Instinct is a powerful thing, and incredibly dangerous when it gets outdated. To borrow an example from Paul Graham: because human beings haven’t had the power of flight until recently, it’s easy for our senses to be fooled in bad visibility.

Of course, this is something where we use technology to make up for our own shortcomings. A human being would have no idea how to fly a plane if not for instruments that correctly show the position of the aircraft. And this leads to another obvious point about technological evolution—it is, in many ways, nothing short of miraculous for humans. It allows us to accomplish things our ancestors could never have imagined. Whatever bad side effects it has, no one could ever rationally argue that we’d be better off getting rid of all of it and returning to primitive life.

The saving grace is that technology has been designed by humans and for humans, and so generally is compatible with the needs of humans. The things that conflict with human needs aren’t usually a direct result of this, but rather side-effects the designers never thought of.

But side-effects, almost by definition, are insidious. Any obvious, seriously harmful side-effect gets fixed early on. The ones that don’t usually fall into one or more of the following categories:

  • Not obvious
  • Don’t seem harmful at first
  • Can’t be fixed without destroying the benefit

The designers of automobiles probably never thought the exhaust would cause pollution; even if they had, they probably wouldn’t have realized that cars would be widely used enough for it to matter. Marie and Pierre Curie had no idea the new element they had discovered was dangerous. It seemed like just a useful illuminative substance. And pretty much every communications technology in history, from the printing press on, has the potential to spread pernicious lies and propaganda just as much as news and useful information. But no one can figure out a way to remove the bad information without also getting rid of the good—the only option is censorship, which can pose a danger in its own right.

I’ll say it again for emphasis: technology is evolving faster than humans. As a result, our instincts will often lie to us when it comes to dealing with technology. It’s the same way modern junk food is engineered to please our taste buds while poisoning our bodies—it’s designed to set off all the right sensors that tell us “get more of this”.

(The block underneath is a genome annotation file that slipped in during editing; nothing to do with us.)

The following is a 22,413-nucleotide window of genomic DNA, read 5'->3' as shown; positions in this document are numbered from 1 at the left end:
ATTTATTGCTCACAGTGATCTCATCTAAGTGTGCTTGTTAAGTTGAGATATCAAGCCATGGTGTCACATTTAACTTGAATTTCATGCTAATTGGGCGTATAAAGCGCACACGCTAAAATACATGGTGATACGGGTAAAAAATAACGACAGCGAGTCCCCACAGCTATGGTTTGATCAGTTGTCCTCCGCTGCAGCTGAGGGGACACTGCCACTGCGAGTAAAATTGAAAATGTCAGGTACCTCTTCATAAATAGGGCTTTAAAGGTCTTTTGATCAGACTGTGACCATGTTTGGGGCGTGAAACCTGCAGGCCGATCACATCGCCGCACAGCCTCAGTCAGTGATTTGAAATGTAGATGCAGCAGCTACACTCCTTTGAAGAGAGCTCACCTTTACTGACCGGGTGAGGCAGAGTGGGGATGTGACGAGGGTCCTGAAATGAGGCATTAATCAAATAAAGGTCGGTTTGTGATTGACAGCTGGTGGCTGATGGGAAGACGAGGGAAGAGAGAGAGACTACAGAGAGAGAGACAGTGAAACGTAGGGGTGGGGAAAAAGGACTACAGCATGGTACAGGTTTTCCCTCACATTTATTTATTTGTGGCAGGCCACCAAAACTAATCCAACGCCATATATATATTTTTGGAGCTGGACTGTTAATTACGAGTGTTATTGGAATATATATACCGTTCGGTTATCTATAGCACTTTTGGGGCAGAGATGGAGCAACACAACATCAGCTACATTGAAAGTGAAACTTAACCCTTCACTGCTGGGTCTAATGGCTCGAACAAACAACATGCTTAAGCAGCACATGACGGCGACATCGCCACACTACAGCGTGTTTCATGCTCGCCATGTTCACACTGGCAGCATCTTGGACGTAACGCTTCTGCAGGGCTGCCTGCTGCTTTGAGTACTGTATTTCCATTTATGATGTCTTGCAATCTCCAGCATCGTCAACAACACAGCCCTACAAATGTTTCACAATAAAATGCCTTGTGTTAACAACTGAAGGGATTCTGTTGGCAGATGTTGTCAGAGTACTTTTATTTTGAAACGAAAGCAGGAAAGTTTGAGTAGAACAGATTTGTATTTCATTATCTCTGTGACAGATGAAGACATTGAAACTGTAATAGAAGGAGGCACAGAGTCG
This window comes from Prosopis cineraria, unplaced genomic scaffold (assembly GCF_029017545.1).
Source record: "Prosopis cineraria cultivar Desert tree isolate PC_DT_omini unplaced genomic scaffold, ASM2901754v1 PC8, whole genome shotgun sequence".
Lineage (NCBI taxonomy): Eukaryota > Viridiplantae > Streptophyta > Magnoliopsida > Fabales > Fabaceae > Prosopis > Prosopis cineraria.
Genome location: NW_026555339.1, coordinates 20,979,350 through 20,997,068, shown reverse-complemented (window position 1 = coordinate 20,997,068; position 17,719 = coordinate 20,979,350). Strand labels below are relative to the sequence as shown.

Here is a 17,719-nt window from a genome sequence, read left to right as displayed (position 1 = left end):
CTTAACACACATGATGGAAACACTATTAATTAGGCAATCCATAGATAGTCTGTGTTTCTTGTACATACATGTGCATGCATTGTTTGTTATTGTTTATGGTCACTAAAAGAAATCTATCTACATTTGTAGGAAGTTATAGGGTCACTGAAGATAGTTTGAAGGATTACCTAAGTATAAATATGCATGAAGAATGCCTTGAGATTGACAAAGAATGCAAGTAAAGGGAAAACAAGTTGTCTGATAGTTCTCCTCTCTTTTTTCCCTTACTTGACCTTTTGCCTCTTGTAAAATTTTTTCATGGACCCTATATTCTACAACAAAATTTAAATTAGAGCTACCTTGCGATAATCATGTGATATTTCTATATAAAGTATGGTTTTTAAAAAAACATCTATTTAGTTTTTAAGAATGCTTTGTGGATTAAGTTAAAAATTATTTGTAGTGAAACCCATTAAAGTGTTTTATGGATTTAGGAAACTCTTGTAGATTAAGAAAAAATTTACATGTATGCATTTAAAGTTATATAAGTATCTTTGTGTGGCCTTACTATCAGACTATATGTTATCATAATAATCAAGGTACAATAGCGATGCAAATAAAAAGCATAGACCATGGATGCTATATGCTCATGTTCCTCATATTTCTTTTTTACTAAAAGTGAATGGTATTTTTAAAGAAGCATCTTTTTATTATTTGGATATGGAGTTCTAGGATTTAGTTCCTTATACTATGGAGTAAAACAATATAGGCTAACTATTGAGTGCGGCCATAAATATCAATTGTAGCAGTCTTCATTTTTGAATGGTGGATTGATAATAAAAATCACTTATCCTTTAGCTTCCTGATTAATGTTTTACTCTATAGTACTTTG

The rise of nationalism throughout the world in the last decade has gone hand-in-hand with the rise of social media. It’s not a coincidence. Social media plays to an old instinct that takes human society back to its most basic state: the tribe, and the desire to win approval from that tribe. But in the past, when we were in tribes, we didn’t know what the rival tribes or nation-states were doing—they were in far-off lands and rarely encountered each other. But now, we always know what they are doing—they are just a click away. And because they are a different tribe, our instincts tell us to fear them, as our ancestors feared invaders from distant places.

What can we do about this? We can’t get rid of technology; nor would we want to. And I don’t think it’s a good idea to make it into a political question. Politicians want easy, non-nuanced issues, where they can cast themselves as leaders of a huge, virtuous majority against a tiny, vaguely-defined band of evildoers. That would be a terrible thing to happen on this issue. As we’ve already seen in the social issues I’ve mentioned earlier, politicians tend to cast these things as moral questions rather than technological change ones.

We’re going to have to deal with this one on our own. But how? After all, technology brings huge benefits. How can we keep getting those while minimizing the side effects? We don’t want to completely ignore our instincts—not all of them are outdated, after all—but we can’t always trust them, either.

The best advice I can give is to always be on the lookout for what side-effects technology produces in your own life. Always ask yourself what it’s causing you to do differently, and why. Then you’ll start to look for the same in the wider world. We know human nature doesn’t change that much; so when you see or read about a large number of people behaving in an unusual way, or a new cultural phenomenon, there’s a decent chance that it’s in response to some new technology.

It’s easy to look at the dangers of technology and decide you want to opt out, throw it all away, and return to the simple life. This is probably healthy in small doses but it’s impractical on a large scale or for an entire lifetime. What I’m advising is cultivating an attitude of extreme adaptability, where you are so flexible that you can both use new technology and see the potential problems with it coming before they hit you. Listen to your instincts, but know when you need to disregard them. Remember, your instincts are optimized to give you the best chance at survival in a world of agrarian societies and/or tribes of hunter-gatherers. And they are damn good at it; but their mileage may vary in a world of computers, nanomachines, and space travel.

“’You mightn’t think it, but Sloppy is a beautiful reader of a newspaper. He do the Police in different voices.’”Charles Dickens. Our Mutual Friend. 1865